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Tribe, City of Oak Harbor on cusp of deal over bones lawsuit

Steve Bebee, operations manager for public works, inspects the site of the city’s old shop. The two-acre site may be given to the Swinomish Tribe under a preliminary settlement of a lawsuit over the desecration of an ancient grave site. The tarps in the background cover dirt from Pioneer Way which likely contains cultural remains.   - Jessie Stensland / Whidbey News-Times
Steve Bebee, operations manager for public works, inspects the site of the city’s old shop. The two-acre site may be given to the Swinomish Tribe under a preliminary settlement of a lawsuit over the desecration of an ancient grave site. The tarps in the background cover dirt from Pioneer Way which likely contains cultural remains.
— image credit: Jessie Stensland / Whidbey News-Times

The City of Oak Harbor and three contractors reached a tentative settlement with the Swinomish Indian Tribal Community over the desecration of Native American burial grounds during the 2011 Pioneer Way construction project.

Under the proposal, the city’s insurance provider will pay $1.2 million and the insurance companies for the three companies will pay a total of $800,000 to the tribe.

In addition, the city would turn over the deed to the old city shop property to the tribe for a future cemetery, according to City Administrator Larry Cort.

The terms of the settlement are still preliminary, Cort emphasized, explaining that the City Council and the tribal leaders must approve the deal. The council members will discuss the proposal during an executive session set for Tuesday.

Nevertheless, Mayor Scott Dudley said he is pleased with the proposal, noting that the tribe previously offered to settle for $3.9 million and the old city shop property.

“I think it’s the best possible outcome we could have hoped for based on what we know,” he said.

The city already spent an estimated $3.5 million on archaeology and other costs associated with the unearthing of the ancient burial grounds, according to City Engineer Joe Stowell. Dirt from the project was hauled to several different locations and given out as “free dirt” to residents; archaeologists had to sift through the many piles.

Dudley said he remains critical of the previous city administration for pushing the project to convert the downtown section of Pioneer Way to a one-way road.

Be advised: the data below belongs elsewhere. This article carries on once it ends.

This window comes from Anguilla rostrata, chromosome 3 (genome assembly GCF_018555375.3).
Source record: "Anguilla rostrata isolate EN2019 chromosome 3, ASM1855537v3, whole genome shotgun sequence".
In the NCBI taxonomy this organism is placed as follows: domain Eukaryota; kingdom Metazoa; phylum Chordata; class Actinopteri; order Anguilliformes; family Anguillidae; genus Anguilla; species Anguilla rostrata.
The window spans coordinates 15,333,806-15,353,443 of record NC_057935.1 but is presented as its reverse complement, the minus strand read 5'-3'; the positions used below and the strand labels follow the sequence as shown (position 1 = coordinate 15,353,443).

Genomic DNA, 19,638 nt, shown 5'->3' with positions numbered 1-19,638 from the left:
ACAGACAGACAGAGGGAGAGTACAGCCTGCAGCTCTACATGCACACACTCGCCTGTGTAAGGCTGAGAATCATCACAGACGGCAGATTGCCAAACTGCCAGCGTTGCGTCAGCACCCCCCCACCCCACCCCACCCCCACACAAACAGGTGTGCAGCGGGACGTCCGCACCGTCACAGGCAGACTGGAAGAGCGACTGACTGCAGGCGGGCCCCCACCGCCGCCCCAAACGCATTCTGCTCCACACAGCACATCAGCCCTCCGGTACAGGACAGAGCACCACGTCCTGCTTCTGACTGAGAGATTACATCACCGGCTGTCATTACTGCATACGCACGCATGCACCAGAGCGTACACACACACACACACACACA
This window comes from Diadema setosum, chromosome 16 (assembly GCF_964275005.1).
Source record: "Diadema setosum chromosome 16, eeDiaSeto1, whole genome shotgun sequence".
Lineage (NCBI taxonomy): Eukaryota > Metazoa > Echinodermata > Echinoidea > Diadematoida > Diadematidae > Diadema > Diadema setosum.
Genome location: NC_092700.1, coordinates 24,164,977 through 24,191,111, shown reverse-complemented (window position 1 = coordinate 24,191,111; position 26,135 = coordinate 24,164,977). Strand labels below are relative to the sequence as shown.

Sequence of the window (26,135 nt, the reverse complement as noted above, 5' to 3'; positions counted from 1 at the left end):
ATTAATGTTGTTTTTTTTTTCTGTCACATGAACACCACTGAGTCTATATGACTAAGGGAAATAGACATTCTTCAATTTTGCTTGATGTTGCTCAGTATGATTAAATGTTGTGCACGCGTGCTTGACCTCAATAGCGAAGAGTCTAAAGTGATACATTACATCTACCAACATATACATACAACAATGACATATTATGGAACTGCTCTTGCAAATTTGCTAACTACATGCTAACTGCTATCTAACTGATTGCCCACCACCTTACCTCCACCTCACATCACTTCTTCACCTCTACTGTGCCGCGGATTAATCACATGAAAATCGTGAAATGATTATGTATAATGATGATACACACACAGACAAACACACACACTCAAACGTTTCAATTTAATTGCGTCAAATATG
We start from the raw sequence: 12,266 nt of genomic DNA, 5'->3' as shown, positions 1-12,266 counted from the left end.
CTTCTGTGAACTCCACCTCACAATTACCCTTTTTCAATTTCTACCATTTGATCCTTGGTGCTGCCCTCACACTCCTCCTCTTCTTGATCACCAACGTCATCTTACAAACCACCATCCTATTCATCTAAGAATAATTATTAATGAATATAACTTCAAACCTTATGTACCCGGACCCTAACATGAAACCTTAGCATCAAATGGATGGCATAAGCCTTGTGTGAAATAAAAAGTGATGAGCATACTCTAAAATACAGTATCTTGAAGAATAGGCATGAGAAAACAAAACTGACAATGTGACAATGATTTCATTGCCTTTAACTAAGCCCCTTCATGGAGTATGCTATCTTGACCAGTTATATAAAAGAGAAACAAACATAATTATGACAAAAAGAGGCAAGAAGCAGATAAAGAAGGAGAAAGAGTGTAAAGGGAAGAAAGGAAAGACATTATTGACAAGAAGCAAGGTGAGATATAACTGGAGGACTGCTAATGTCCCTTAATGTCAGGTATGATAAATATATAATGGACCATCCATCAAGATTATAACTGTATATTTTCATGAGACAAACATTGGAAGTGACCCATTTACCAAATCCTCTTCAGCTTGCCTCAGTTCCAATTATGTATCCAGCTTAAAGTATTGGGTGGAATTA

City leaders either ignored or overlooked an advisory from the Washington State Department of Archaeology and Historic Preservation about the likelihood of cultural remains in the area as well as a recommendation to hire an archaeologist.

“Obviously, hiring an archaeologist would have saved us a lot of time, money and, most importantly, headaches,” Dudley said.

“These were human remains that didn’t have to be disturbed,” he added.

Dudley explained that the Swinomish Tribe wants the old city shop property to rebury the remains and artifacts unearthered during the project; he said the Tribe want the remains to be interred as close as possible to the original burial grounds.

The two-acre property is located at the top of Southeast City Beach Street. Assessed value is more than $600,000, according to the Island County Assessor’s website.

Under the settlement proposal, the tribe will cover the costs of reburial.

Archaeologists recovered more than 4,300 human bones or bone fragments, nearly 17,000 non-human bone fragments and more than 44,000 “pre-contact or historic artifacts or artifact fragments,” according to a declaration by M. Brian Cladoosby, chairman of the Swinomish Indian Tribal Community.

Cort explained that all the involved parties in the lawsuit met in a second mediation session at a Seattle law firm Wednesday for a 12-hour session. In addition to the city, the tribe filed suit against Strider, KBA and Perteet, the three contractors involved in the project.

An attorney for the Washington Cities Insurance Authority represented the city.

Cort said he doesn’t know if the large settlement will affect the city’s insurance rates. He said the rates are reassessed each year so city leaders will have to wait and see.

 

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